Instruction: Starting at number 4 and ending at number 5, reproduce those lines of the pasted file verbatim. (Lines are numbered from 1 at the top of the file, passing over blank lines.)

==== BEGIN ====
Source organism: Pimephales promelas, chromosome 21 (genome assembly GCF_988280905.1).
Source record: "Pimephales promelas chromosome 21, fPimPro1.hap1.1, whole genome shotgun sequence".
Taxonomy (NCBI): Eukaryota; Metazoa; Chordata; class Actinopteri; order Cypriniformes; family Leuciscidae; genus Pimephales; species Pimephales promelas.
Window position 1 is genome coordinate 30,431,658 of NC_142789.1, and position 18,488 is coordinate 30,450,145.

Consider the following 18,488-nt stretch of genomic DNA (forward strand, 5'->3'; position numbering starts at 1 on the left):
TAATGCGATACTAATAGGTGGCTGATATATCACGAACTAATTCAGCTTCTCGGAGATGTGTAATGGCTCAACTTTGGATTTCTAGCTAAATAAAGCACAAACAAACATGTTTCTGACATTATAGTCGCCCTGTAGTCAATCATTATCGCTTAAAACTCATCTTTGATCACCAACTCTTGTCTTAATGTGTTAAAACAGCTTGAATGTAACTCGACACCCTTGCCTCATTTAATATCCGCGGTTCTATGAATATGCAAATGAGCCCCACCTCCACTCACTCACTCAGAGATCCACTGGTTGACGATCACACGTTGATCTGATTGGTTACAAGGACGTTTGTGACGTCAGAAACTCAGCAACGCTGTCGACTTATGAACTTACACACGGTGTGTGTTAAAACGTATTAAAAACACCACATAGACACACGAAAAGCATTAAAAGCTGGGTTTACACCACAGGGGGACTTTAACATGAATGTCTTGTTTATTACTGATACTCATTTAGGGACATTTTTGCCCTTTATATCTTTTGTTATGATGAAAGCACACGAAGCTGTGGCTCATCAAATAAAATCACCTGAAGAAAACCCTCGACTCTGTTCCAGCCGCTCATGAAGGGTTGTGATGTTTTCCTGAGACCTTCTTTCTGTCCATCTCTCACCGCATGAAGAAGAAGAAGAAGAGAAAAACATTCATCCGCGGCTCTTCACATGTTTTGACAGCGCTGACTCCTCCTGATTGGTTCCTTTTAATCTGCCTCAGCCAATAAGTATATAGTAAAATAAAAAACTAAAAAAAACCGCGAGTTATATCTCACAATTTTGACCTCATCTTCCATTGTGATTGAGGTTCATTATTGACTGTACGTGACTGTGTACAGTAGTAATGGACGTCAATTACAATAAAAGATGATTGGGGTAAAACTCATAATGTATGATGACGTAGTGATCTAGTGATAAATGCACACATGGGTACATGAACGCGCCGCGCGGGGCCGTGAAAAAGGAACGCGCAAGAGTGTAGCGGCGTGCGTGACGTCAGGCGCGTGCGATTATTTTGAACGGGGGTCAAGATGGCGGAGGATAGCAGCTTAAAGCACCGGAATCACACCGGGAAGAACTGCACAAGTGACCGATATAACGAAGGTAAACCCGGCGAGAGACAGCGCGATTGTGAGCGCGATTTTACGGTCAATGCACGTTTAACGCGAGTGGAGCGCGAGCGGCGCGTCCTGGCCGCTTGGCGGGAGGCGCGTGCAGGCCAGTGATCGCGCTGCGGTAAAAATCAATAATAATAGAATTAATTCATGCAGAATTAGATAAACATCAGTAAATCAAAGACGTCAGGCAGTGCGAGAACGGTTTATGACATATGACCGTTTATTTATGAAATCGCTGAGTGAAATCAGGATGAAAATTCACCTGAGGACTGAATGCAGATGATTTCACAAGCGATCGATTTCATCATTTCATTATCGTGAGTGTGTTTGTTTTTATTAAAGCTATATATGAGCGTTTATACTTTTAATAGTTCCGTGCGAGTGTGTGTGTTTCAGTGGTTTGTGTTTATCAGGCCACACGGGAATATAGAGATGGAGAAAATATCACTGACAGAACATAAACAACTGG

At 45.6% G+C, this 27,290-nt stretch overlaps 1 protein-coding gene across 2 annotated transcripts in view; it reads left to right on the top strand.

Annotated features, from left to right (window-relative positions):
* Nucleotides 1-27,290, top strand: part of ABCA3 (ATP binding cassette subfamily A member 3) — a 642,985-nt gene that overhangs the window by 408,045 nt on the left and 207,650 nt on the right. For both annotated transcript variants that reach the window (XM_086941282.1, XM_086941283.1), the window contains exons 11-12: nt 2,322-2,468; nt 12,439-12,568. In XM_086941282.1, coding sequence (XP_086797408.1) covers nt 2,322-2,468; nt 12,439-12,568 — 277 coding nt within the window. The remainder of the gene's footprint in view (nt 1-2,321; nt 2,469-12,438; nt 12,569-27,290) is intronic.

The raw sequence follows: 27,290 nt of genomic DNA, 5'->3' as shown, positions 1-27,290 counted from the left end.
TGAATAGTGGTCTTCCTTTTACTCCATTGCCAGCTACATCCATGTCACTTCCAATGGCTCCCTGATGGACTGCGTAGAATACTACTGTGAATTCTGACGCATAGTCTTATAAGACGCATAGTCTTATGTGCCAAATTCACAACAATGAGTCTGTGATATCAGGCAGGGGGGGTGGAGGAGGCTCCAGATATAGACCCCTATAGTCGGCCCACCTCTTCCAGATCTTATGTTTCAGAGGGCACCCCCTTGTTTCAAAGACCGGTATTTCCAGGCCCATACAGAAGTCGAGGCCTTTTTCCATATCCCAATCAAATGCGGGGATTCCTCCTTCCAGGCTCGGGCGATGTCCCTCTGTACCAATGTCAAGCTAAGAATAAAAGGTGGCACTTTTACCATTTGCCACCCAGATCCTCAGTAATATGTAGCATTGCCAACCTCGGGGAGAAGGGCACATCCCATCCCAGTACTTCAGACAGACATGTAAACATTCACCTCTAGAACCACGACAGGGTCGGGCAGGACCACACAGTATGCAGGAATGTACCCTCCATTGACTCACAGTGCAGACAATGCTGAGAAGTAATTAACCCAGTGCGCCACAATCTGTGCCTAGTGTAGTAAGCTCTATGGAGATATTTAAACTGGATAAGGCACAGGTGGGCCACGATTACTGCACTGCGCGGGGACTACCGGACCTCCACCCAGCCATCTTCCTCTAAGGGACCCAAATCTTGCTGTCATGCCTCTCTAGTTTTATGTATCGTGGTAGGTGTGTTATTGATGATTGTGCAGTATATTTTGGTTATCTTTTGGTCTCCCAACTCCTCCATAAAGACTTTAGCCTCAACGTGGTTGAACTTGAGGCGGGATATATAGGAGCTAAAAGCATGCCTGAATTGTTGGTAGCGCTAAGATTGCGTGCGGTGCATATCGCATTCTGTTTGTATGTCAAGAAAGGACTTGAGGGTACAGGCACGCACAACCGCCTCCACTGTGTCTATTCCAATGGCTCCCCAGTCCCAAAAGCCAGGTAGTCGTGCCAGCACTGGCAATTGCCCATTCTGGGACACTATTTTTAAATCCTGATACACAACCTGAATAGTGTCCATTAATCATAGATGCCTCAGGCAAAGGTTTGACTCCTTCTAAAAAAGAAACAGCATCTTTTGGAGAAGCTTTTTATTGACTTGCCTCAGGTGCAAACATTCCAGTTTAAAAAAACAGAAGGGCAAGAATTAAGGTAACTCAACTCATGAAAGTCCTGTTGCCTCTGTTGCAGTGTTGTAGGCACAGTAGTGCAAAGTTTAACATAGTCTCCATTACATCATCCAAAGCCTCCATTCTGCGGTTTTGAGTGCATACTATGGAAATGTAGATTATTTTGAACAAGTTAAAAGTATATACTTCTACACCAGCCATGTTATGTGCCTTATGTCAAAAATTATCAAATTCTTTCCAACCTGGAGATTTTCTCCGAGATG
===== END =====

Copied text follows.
Window position 1 is genome coordinate 30,431,658 of NC_142789.1, and position 18,488 is coordinate 30,450,145.

Consider the following 18,488-nt stretch of genomic DNA (forward strand, 5'->3'; position numbering starts at 1 on the left):